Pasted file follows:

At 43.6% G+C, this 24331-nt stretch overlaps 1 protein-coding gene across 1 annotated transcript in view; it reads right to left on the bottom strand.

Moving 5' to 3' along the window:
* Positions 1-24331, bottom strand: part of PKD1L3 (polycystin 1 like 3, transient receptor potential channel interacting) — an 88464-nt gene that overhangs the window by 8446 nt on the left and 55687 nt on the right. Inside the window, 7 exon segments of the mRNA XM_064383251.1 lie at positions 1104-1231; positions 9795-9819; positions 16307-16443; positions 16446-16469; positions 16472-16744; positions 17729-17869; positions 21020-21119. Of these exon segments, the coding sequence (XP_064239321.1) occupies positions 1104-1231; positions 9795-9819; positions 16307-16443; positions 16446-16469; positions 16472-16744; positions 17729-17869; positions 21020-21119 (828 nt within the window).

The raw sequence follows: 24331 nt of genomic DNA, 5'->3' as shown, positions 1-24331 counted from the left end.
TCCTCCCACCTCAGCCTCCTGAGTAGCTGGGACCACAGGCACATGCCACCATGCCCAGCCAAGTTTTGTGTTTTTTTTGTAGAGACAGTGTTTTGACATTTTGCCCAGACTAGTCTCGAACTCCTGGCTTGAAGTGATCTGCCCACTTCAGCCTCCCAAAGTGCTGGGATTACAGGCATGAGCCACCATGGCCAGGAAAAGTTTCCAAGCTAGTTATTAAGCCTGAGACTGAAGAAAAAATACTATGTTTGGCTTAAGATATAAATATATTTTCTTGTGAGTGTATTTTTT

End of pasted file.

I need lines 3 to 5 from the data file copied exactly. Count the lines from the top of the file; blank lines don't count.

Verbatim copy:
* Positions 1-24331, bottom strand: part of PKD1L3 (polycystin 1 like 3, transient receptor potential channel interacting) — an 88464-nt gene that overhangs the window by 8446 nt on the left and 55687 nt on the right. Inside the window, 7 exon segments of the mRNA XM_064383251.1 lie at positions 1104-1231; positions 9795-9819; positions 16307-16443; positions 16446-16469; positions 16472-16744; positions 17729-17869; positions 21020-21119. Of these exon segments, the coding sequence (XP_064239321.1) occupies positions 1104-1231; positions 9795-9819; positions 16307-16443; positions 16446-16469; positions 16472-16744; positions 17729-17869; positions 21020-21119 (828 nt within the window).

The raw sequence follows: 24331 nt of genomic DNA, 5'->3' as shown, positions 1-24331 counted from the left end.
TCCTCCCACCTCAGCCTCCTGAGTAGCTGGGACCACAGGCACATGCCACCATGCCCAGCCAAGTTTTGTGTTTTTTTTGTAGAGACAGTGTTTTGACATTTTGCCCAGACTAGTCTCGAACTCCTGGCTTGAAGTGATCTGCCCACTTCAGCCTCCCAAAGTGCTGGGATTACAGGCATGAGCCACCATGGCCAGGAAAAGTTTCCAAGCTAGTTATTAAGCCTGAGACTGAAGAAAAAATACTATGTTTGGCTTAAGATATAAATATATTTTCTTGTGAGTGTATTTTTT